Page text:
Lung cancer screening models that select people for screening on the basis of their individual risk are more cost-effective than categorical recommendations based solely on age and smoking history, according to study findings published in Annals of Internal Medicine.

“Our model shows that personal risk-based screening for lung cancer is cost-effective under a wide range of risk thresholds, offering flexibility for implementing risk model-based approaches in a variety of settings that have different health care resources available,” Iakovos Toumazis, PhD, of the University of Texas MD Anderson Cancer Center, said in a press release.

People with early-stage lung cancer often do not have symptoms, so the malignancy is frequently diagnosed late, when it is more difficult to treat.

Regular screening using low-dose computed tomography (CT) scans can help detect tumors sooner. In 2021, updated guidelines from the U.S. Preventive Services Task Force (USPSTF) recommended annual lung cancer screening for people ages 50 to 80 who have at least a 20 pack-year smoking history (equivalent to one pack of cigarettes a day for 20 years) and who currently still smoke or have quit within the past 15 years. The new criteria lower the starting age from 55 and the smoking history from 30 pack-years.

In the same update, the USPSTF suggested that more research should be carried out to explore the benefits of using risk-based strategies to identify eligible individuals. Whatever the screening strategy, the benefits of catching more lung cancer cases early must be weighed against the harms of overdiagnosis, unnecessary invasive procedures and radiation exposure from repeated CT scans.

Toumazis and colleagues with the Cancer Intervention and Surveillance Modeling Network Lung Working Group assessed the cost-effectiveness of risk-based strategies for lung cancer screening compared with the current USPSTF criteria.

The researchers used two different models to calculate the cost-effectiveness of the strategies. The first, known as the Prostate, Lung, Colorectal and Ovarian modified 2012 (PLCOm2012) model assesses an individual’s chances of developing lung cancer over six years, while the second, the Lung Cancer Death Risk Assessment Tool (LCDRAT), estimates the likelihood of a person dying of lung cancer over the same period. For this study, they used simplified versions of both models that consider only age, sex and smoking-related risk predictors. For the PLCOm2012 model, they used risk thresholds ranging from 0.5% to 2.2%.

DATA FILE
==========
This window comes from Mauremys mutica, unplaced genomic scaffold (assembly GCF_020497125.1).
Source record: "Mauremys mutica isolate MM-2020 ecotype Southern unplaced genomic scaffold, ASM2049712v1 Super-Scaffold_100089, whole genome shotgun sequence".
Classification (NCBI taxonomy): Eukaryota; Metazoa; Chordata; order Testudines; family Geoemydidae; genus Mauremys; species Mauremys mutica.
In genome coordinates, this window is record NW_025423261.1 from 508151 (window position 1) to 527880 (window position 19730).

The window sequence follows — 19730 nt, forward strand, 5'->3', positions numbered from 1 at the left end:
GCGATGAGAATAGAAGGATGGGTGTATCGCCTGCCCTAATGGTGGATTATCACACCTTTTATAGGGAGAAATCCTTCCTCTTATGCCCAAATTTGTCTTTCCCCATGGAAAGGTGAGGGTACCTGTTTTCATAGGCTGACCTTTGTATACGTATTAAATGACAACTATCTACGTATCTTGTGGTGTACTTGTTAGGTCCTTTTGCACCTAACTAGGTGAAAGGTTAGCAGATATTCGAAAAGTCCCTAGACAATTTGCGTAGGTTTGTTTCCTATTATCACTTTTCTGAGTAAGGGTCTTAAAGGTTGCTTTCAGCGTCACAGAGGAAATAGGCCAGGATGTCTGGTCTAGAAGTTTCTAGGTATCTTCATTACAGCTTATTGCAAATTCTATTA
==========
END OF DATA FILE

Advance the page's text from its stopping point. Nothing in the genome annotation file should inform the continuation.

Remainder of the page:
Using data from the National Lung Screening Trial, the researchers simulated lung cancer events for 1 million men and women using the smoking patterns of people born in 1960. This population is representative of those targeted for lung cancer screening. The simulated individuals entered the study at age 45 with follow-up continuing until age 90 or death, whichever was earlier.

Screening was considered cost-effective if the incremental cost-effectiveness ratio was less than $100,000. The researchers found that risk model-based screening strategies were more cost-effective than the USPSTF criteria, but results varied according to the chosen risk threshold.

A risk-based strategy using the PLCOm2012 model that began screening at age 50 with six-year risk thresholds of 1.2% or higher was more cost-effective. A 1.2% six-year risk threshold resulted in an incremental cost-effectiveness ratio of $94,659 per quality-adjusted life-year gained. It also led to a larger decrease in lung cancer mortality compared with the USPSTF guidelines (a 12.4% versus 11.7% decline, respectively). Using the LCDRAT model with a 1.1% six-year risk threshold, the incremental cost-effectiveness ratio was similar, at $97,284 per quality-adjusted life-year gained.

Both risk-model strategies and the USPSTF screening recommendations were more cost- effective for women than for men.

“Findings from this study could be considered as a potential guide for the development of cost-effective risk model-based lung cancer screening under various settings and availability of health care resources,” Toumazis said. “While the current recommendations are cost-effective, our findings suggest that we can improve on these guidelines and provide more flexibility to include those most likely to benefit from lung cancer screening.”

However, failure to meet screening criteria is not the main barrier to early lung cancer detention, as most people who are eligible are never screened.

“Selection criteria aside, the biggest crisis facing lung cancer screening implementation is the slow uptake in practice, with only 10% to 20% of lung cancer screening-eligible Americans screened to date,” Renda Soylemez Wiener, MD, MPH, of the VA Boston Healthcare System, and Michael Gould, MD, MS, of the Kaiser Permanente Bernard J. Tyson School of Medicine, wrote in an accompanying editorial.

“[S]hared decision-making involves more than information provision; it entails helping patients understand the information and weigh the trade-offs of lung cancer screening in the context of their own values, preferences and goals,” they continued. “It is not yet clear how to make risk model output comprehensible to patients, particularly those with low health literacy.”

Click here to read the study abstract in the Annals of Internal Medicine.

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